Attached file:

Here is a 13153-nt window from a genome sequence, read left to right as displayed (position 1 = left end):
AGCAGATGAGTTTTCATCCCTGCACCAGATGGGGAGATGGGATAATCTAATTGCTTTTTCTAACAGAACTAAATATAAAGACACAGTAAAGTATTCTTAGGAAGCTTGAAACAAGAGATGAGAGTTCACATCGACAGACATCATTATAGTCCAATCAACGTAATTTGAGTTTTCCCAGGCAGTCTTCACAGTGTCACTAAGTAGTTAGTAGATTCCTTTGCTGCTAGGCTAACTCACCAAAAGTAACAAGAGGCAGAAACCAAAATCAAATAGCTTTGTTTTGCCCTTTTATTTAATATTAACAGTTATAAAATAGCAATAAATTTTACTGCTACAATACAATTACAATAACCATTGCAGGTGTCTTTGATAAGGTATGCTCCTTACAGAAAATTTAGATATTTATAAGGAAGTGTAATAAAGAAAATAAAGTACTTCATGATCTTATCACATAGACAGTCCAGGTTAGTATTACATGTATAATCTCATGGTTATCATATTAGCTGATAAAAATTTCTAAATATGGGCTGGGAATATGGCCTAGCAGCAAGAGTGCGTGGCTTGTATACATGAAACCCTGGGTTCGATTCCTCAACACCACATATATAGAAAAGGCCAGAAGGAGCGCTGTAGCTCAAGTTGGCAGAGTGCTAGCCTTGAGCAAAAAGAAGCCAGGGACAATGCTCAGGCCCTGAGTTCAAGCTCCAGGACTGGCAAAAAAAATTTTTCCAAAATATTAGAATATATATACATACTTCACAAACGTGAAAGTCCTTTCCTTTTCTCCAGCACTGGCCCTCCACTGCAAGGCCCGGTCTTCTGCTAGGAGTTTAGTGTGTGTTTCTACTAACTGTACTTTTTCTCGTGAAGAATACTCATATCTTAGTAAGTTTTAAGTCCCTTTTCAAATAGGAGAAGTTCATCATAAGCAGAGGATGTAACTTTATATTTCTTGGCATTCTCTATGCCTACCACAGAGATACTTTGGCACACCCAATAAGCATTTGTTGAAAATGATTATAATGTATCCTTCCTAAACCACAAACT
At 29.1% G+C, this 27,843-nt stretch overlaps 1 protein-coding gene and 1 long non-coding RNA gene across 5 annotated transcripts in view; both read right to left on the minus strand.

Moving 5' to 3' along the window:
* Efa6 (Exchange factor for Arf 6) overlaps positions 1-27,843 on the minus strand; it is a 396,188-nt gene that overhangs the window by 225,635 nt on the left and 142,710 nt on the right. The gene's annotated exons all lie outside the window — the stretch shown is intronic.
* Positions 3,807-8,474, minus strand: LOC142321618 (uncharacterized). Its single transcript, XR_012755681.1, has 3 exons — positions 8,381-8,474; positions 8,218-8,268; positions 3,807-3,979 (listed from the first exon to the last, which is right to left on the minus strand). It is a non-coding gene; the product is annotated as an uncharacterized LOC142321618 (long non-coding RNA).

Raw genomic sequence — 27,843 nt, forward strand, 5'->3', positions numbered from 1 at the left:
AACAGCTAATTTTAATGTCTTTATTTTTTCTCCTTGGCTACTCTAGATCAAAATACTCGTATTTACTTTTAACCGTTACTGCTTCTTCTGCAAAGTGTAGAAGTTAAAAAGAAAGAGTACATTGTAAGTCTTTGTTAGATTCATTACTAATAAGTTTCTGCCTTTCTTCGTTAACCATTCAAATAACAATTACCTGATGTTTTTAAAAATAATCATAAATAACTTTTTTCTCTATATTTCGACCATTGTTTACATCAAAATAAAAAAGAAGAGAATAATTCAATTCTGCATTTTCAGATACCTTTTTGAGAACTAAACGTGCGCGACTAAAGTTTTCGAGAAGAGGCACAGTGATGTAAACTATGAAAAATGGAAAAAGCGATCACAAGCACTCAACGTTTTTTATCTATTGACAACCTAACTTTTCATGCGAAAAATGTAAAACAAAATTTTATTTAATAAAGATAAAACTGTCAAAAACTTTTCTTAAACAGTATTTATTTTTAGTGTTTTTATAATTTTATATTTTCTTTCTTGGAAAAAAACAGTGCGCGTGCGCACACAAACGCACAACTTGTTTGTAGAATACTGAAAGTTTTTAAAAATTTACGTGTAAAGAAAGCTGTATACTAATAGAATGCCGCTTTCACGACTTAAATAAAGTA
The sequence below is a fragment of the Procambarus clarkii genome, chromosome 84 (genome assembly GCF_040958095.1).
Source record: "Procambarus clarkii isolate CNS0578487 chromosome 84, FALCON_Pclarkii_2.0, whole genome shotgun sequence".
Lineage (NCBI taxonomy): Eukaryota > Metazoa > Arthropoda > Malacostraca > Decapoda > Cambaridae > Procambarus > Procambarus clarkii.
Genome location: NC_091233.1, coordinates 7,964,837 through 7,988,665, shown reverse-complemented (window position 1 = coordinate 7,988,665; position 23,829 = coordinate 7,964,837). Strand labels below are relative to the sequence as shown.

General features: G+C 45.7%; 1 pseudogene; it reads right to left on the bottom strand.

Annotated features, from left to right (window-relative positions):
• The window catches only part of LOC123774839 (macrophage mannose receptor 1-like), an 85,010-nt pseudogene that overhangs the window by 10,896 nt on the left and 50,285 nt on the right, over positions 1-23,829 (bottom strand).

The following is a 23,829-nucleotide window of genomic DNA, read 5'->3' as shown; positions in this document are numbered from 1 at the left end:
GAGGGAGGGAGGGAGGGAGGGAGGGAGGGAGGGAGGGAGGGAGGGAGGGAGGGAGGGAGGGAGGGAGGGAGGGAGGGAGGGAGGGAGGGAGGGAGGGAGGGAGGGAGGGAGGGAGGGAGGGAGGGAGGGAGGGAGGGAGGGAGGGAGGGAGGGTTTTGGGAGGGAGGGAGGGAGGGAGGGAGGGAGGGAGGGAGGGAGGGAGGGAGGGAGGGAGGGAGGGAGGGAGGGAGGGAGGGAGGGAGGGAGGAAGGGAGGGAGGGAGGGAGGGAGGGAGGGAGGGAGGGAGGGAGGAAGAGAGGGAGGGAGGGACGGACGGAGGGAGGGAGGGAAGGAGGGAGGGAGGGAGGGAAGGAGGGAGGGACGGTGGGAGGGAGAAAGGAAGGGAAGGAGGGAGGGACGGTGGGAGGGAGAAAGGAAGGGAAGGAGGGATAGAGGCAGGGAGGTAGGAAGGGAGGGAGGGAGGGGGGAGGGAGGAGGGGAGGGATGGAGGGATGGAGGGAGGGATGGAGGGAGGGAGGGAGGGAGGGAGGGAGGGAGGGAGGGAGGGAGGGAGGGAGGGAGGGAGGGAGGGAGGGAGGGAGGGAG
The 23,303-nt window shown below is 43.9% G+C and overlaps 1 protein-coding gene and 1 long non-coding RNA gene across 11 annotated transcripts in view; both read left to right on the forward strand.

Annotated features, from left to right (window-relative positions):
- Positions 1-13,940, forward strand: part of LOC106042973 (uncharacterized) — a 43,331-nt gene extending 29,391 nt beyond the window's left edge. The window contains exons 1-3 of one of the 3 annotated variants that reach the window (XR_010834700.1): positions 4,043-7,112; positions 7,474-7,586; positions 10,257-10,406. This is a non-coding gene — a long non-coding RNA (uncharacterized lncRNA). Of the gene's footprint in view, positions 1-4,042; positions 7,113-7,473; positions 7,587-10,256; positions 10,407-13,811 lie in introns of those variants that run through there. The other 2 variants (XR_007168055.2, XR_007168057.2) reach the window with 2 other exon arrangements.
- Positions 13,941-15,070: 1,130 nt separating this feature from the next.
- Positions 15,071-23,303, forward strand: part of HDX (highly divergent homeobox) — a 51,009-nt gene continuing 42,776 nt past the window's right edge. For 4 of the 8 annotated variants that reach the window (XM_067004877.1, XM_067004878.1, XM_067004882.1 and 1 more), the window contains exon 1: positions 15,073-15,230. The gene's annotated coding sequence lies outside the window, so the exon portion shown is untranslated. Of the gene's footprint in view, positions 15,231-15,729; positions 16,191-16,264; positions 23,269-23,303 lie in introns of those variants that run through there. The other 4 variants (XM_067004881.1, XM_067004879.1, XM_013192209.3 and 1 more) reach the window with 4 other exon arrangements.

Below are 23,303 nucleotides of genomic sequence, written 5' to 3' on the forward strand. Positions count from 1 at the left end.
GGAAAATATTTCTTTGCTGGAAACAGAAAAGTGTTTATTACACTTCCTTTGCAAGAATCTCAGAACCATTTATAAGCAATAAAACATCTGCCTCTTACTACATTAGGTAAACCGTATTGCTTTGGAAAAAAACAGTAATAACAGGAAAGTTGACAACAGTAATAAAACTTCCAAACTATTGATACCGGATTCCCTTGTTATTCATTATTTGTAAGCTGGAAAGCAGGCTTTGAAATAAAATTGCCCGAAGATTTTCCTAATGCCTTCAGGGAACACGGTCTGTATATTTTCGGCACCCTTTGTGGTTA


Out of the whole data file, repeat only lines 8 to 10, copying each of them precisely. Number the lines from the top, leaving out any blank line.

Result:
AACAGCTAATTTTAATGTCTTTATTTTTTCTCCTTGGCTACTCTAGATCAAAATACTCGTATTTACTTTTAACCGTTACTGCTTCTTCTGCAAAGTGTAGAAGTTAAAAAGAAAGAGTACATTGTAAGTCTTTGTTAGATTCATTACTAATAAGTTTCTGCCTTTCTTCGTTAACCATTCAAATAACAATTACCTGATGTTTTTAAAAATAATCATAAATAACTTTTTTCTCTATATTTCGACCATTGTTTACATCAAAATAAAAAAGAAGAGAATAATTCAATTCTGCATTTTCAGATACCTTTTTGAGAACTAAACGTGCGCGACTAAAGTTTTCGAGAAGAGGCACAGTGATGTAAACTATGAAAAATGGAAAAAGCGATCACAAGCACTCAACGTTTTTTATCTATTGACAACCTAACTTTTCATGCGAAAAATGTAAAACAAAATTTTATTTAATAAAGATAAAACTGTCAAAAACTTTTCTTAAACAGTATTTATTTTTAGTGTTTTTATAATTTTATATTTTCTTTCTTGGAAAAAAACAGTGCGCGTGCGCACACAAACGCACAACTTGTTTGTAGAATACTGAAAGTTTTTAAAAATTTACGTGTAAAGAAAGCTGTATACTAATAGAATGCCGCTTTCACGACTTAAATAAAGTA
The sequence below is a fragment of the Procambarus clarkii genome, chromosome 84 (genome assembly GCF_040958095.1).
Source record: "Procambarus clarkii isolate CNS0578487 chromosome 84, FALCON_Pclarkii_2.0, whole genome shotgun sequence".